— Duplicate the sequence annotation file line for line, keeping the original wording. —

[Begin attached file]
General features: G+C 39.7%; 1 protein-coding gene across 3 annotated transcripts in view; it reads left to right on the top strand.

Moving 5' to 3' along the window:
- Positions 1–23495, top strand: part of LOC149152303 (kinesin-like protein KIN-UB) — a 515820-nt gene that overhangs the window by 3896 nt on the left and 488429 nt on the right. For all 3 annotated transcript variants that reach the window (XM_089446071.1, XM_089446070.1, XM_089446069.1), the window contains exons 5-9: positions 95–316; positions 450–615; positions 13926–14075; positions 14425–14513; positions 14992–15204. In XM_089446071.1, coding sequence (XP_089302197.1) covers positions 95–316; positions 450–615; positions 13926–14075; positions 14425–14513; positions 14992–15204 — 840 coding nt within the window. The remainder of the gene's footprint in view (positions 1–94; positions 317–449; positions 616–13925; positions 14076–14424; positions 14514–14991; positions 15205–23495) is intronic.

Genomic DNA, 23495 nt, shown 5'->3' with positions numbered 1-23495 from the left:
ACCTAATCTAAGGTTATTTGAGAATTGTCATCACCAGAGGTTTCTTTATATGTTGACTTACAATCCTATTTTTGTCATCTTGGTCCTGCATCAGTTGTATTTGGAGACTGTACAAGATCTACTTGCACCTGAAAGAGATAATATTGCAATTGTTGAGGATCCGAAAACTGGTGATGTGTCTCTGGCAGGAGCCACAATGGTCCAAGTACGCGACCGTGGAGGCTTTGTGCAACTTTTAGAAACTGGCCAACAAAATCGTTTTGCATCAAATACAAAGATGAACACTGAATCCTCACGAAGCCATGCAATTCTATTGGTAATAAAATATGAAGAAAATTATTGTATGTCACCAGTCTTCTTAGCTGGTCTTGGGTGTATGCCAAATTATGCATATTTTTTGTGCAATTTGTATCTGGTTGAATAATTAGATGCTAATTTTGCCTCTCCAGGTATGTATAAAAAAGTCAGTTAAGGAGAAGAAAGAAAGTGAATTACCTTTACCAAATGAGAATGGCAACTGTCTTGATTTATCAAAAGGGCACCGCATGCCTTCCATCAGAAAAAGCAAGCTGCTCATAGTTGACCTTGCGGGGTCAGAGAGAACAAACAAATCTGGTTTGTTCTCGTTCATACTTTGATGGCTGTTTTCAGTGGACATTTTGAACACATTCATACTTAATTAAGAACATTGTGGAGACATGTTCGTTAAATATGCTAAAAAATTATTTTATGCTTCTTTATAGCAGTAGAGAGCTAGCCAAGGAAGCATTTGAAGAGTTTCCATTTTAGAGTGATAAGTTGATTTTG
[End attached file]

General features: G+C 39.7%; 1 protein-coding gene across 3 annotated transcripts in view; it reads left to right on the top strand.

Moving 5' to 3' along the window:
- Positions 1–23495, top strand: part of LOC149152303 (kinesin-like protein KIN-UB) — a 515820-nt gene that overhangs the window by 3896 nt on the left and 488429 nt on the right. For all 3 annotated transcript variants that reach the window (XM_089446071.1, XM_089446070.1, XM_089446069.1), the window contains exons 5-9: positions 95–316; positions 450–615; positions 13926–14075; positions 14425–14513; positions 14992–15204. In XM_089446071.1, coding sequence (XP_089302197.1) covers positions 95–316; positions 450–615; positions 13926–14075; positions 14425–14513; positions 14992–15204 — 840 coding nt within the window. The remainder of the gene's footprint in view (positions 1–94; positions 317–449; positions 616–13925; positions 14076–14424; positions 14514–14991; positions 15205–23495) is intronic.

Genomic DNA, 23495 nt, shown 5'->3' with positions numbered 1-23495 from the left:
ACCTAATCTAAGGTTATTTGAGAATTGTCATCACCAGAGGTTTCTTTATATGTTGACTTACAATCCTATTTTTGTCATCTTGGTCCTGCATCAGTTGTATTTGGAGACTGTACAAGATCTACTTGCACCTGAAAGAGATAATATTGCAATTGTTGAGGATCCGAAAACTGGTGATGTGTCTCTGGCAGGAGCCACAATGGTCCAAGTACGCGACCGTGGAGGCTTTGTGCAACTTTTAGAAACTGGCCAACAAAATCGTTTTGCATCAAATACAAAGATGAACACTGAATCCTCACGAAGCCATGCAATTCTATTGGTAATAAAATATGAAGAAAATTATTGTATGTCACCAGTCTTCTTAGCTGGTCTTGGGTGTATGCCAAATTATGCATATTTTTTGTGCAATTTGTATCTGGTTGAATAATTAGATGCTAATTTTGCCTCTCCAGGTATGTATAAAAAAGTCAGTTAAGGAGAAGAAAGAAAGTGAATTACCTTTACCAAATGAGAATGGCAACTGTCTTGATTTATCAAAAGGGCACCGCATGCCTTCCATCAGAAAAAGCAAGCTGCTCATAGTTGACCTTGCGGGGTCAGAGAGAACAAACAAATCTGGTTTGTTCTCGTTCATACTTTGATGGCTGTTTTCAGTGGACATTTTGAACACATTCATACTTAATTAAGAACATTGTGGAGACATGTTCGTTAAATATGCTAAAAAATTATTTTATGCTTCTTTATAGCAGTAGAGAGCTAGCCAAGGAAGCATTTGAAGAGTTTCCATTTTAGAGTGATAAGTTGATTTTG